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The International Criminal Court, by contrast, has the potential to deliver more immediate real-world consequences for Russian military personnel and possibly for Vladimir Putin himself.
The ICC was founded after a 1998 conference attended by 160 nations in Rome. An agreement known as the Rome Statute, which took effect in July 2002, established the ICC as the first treaty-based international criminal court able to investigate and try individuals—both governmental and non-state actors—accused of genocide, war crimes, and crimes against humanity.
The court, housed in a modern steel-and-glass office building, consists of eighteen judges elected by its Assembly of State Parties. It also employs a full-time independent prosecutor.
The Rome Statute authorizes the court to impose heavy jail sentences, up to life imprisonment, on those found guilty. According to its website, the court has opened thirty cases since its inception, with some cases having more than one suspect. To date, there have been ten convictions.
Some 123 countries have signed the Rome Statute, but both the United States and Russia are scofflaws. The United States signed the statute in 2000 but withdrew from it in 2002 over fears that the court would one day charge U.S. soldiers or officials with international crimes.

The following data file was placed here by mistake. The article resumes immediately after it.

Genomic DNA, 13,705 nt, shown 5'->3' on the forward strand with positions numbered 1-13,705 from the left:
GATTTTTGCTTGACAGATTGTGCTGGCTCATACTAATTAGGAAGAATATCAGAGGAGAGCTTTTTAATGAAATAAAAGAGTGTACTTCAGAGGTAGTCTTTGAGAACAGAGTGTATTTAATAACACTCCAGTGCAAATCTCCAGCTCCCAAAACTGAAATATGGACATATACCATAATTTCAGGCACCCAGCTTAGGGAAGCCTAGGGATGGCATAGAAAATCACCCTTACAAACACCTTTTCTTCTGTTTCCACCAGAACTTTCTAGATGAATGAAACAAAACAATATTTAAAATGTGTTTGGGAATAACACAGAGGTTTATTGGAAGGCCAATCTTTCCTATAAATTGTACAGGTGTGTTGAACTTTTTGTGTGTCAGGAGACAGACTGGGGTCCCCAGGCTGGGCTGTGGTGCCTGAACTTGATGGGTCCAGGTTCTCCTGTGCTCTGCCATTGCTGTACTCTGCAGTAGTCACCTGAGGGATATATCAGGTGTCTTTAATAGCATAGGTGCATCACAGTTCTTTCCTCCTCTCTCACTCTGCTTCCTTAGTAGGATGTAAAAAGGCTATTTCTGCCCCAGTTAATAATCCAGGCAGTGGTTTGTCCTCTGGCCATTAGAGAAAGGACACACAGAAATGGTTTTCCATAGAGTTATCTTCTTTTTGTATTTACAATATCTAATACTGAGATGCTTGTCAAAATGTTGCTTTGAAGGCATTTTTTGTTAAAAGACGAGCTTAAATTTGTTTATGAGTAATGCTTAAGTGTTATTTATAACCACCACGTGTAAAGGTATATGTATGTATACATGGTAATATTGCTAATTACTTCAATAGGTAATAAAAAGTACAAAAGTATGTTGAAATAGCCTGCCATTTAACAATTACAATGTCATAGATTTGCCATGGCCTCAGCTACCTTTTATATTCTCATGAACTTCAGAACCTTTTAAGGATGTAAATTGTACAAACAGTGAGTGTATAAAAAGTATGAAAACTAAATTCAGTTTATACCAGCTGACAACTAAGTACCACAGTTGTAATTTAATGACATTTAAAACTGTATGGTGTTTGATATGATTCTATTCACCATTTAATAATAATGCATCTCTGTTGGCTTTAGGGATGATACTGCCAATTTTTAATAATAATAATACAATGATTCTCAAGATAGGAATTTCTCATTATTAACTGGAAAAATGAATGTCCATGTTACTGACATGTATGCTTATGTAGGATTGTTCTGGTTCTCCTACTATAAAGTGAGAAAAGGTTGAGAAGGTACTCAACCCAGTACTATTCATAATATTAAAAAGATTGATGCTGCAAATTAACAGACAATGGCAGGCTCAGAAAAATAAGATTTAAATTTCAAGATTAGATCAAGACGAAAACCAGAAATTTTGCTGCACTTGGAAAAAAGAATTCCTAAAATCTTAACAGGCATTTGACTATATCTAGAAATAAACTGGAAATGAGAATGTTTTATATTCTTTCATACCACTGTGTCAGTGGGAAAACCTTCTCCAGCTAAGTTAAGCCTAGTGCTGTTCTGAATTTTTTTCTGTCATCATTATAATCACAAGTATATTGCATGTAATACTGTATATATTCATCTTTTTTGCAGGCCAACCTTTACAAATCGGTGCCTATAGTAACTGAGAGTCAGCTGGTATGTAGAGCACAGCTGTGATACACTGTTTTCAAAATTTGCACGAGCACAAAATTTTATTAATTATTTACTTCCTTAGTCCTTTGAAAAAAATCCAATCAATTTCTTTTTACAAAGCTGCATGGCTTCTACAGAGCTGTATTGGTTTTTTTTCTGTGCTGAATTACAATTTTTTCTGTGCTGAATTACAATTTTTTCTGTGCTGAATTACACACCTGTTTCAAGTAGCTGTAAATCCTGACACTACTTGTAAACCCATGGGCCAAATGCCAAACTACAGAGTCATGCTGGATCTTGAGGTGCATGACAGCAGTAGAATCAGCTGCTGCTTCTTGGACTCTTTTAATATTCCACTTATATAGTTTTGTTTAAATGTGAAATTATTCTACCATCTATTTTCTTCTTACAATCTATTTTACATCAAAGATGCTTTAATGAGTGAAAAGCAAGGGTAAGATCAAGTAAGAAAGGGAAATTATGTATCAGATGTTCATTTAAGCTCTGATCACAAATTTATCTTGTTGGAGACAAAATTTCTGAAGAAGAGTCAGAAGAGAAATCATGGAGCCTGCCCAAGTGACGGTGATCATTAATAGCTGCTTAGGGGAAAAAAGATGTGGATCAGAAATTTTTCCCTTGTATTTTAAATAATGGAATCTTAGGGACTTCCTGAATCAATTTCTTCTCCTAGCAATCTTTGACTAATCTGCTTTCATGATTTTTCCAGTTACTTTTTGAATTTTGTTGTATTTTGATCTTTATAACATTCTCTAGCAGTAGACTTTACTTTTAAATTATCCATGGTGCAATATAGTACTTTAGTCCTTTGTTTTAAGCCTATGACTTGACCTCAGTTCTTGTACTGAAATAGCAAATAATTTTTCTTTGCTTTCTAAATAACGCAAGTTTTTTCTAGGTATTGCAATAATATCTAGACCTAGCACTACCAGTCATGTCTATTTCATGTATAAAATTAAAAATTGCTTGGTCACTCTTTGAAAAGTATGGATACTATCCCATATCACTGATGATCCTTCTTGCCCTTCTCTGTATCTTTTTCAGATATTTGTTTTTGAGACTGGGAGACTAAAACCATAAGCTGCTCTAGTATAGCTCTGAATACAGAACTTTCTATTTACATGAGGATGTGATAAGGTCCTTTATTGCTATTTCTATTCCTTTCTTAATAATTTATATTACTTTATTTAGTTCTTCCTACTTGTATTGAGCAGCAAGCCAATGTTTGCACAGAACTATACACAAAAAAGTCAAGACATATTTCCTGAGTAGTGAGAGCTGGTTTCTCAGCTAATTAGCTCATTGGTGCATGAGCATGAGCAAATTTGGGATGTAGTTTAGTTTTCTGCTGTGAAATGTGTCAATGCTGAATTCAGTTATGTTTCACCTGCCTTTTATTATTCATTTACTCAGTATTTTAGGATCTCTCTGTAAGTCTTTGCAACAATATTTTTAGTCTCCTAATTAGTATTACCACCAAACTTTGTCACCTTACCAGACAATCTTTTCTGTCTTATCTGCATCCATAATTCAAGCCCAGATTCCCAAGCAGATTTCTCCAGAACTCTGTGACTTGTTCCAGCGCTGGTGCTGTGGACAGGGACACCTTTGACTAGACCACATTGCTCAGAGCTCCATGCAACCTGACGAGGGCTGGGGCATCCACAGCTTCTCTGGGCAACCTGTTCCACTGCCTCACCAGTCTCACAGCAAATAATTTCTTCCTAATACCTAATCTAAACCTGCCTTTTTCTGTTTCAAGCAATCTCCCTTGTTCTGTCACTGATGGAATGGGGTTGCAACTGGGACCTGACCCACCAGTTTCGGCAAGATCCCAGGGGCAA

Russia withdrew in 2016 after the court issued preliminary findings classifying Russia’s annexation of Crimea and hostilities in the Donbas region as international conflicts warranting further investigation.
The International Criminal Court has been criticized for targeting African human rights violators and overlooking European and U.S. malefactors. But in a historic turnabout, the court opened investigations in 2020 into alleged war crimes committed in Afghanistan and Palestine. The Trump Administration responded by revoking the visas of the court’s lead and assistant prosecutors and freezing their U.S. assets. The Biden Administration lifted these sanctions, but continues to oppose both probes.
The ICC promises to be even more aggressive on Ukraine under the leadership of its new chief prosecutor Karim Khan, a London-based barrister, who took office last year. Khan opened the ICC’s Ukraine investigation on March 2 after receiving requests from thirty-nine state parties to the Rome statute, an unprecedented number. Since then, he has personally visited both Poland and Ukraine to begin the arduous process of gathering evidence of war crimes.
Though Ukraine has never joined the court, it has formally accepted the ICC’s jurisdiction. Russia has not.
With or without Russia’s cooperation or membership in the ICC, the investigation will proceed. Under the Rome Statute, nationals of non-member states can be held responsible for war crimes. Soldiers on the ground, their commanding officers, and those who give the orders at the highest levels are all at risk.
What this means for Putin and his cronies is that, if indicted, they will be subject to arrest if they are apprehended in the territory of a cooperating member state.
What this means for the rest of the world, including the United States, is a reminder that no individual, and no nation, is above the law. The law has a long memory—especially when it comes to war crimes.